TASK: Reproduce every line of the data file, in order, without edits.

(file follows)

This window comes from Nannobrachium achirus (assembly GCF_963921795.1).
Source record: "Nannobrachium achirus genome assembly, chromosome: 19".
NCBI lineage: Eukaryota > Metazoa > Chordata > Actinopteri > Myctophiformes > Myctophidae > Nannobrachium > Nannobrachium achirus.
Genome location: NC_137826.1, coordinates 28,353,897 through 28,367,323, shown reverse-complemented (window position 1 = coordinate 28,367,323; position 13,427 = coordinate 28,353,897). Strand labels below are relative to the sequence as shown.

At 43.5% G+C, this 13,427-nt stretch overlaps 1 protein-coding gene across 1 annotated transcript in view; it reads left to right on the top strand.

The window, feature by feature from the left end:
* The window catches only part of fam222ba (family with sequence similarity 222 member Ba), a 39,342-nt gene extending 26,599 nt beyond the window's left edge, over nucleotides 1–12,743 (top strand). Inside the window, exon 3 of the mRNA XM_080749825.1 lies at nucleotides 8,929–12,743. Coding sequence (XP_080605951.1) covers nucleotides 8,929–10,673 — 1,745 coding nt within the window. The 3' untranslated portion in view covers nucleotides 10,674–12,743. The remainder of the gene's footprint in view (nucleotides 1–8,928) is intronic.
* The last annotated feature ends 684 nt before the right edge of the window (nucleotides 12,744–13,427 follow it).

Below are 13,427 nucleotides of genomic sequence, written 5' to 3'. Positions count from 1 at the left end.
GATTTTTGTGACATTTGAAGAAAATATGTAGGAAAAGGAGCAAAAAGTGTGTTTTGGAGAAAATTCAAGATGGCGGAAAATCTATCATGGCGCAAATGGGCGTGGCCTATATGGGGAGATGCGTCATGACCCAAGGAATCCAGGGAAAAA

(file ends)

This window comes from Nannobrachium achirus (assembly GCF_963921795.1).
Source record: "Nannobrachium achirus genome assembly, chromosome: 19".
NCBI lineage: Eukaryota > Metazoa > Chordata > Actinopteri > Myctophiformes > Myctophidae > Nannobrachium > Nannobrachium achirus.
Genome location: NC_137826.1, coordinates 28,353,897 through 28,367,323, shown reverse-complemented (window position 1 = coordinate 28,367,323; position 13,427 = coordinate 28,353,897). Strand labels below are relative to the sequence as shown.

At 43.5% G+C, this 13,427-nt stretch overlaps 1 protein-coding gene across 1 annotated transcript in view; it reads left to right on the top strand.

The window, feature by feature from the left end:
* The window catches only part of fam222ba (family with sequence similarity 222 member Ba), a 39,342-nt gene extending 26,599 nt beyond the window's left edge, over nucleotides 1–12,743 (top strand). Inside the window, exon 3 of the mRNA XM_080749825.1 lies at nucleotides 8,929–12,743. Coding sequence (XP_080605951.1) covers nucleotides 8,929–10,673 — 1,745 coding nt within the window. The 3' untranslated portion in view covers nucleotides 10,674–12,743. The remainder of the gene's footprint in view (nucleotides 1–8,928) is intronic.
* The last annotated feature ends 684 nt before the right edge of the window (nucleotides 12,744–13,427 follow it).

Below are 13,427 nucleotides of genomic sequence, written 5' to 3'. Positions count from 1 at the left end.
GATTTTTGTGACATTTGAAGAAAATATGTAGGAAAAGGAGCAAAAAGTGTGTTTTGGAGAAAATTCAAGATGGCGGAAAATCTATCATGGCGCAAATGGGCGTGGCCTATATGGGGAGATGCGTCATGACCCAAGGAATCCAGGGAAAAA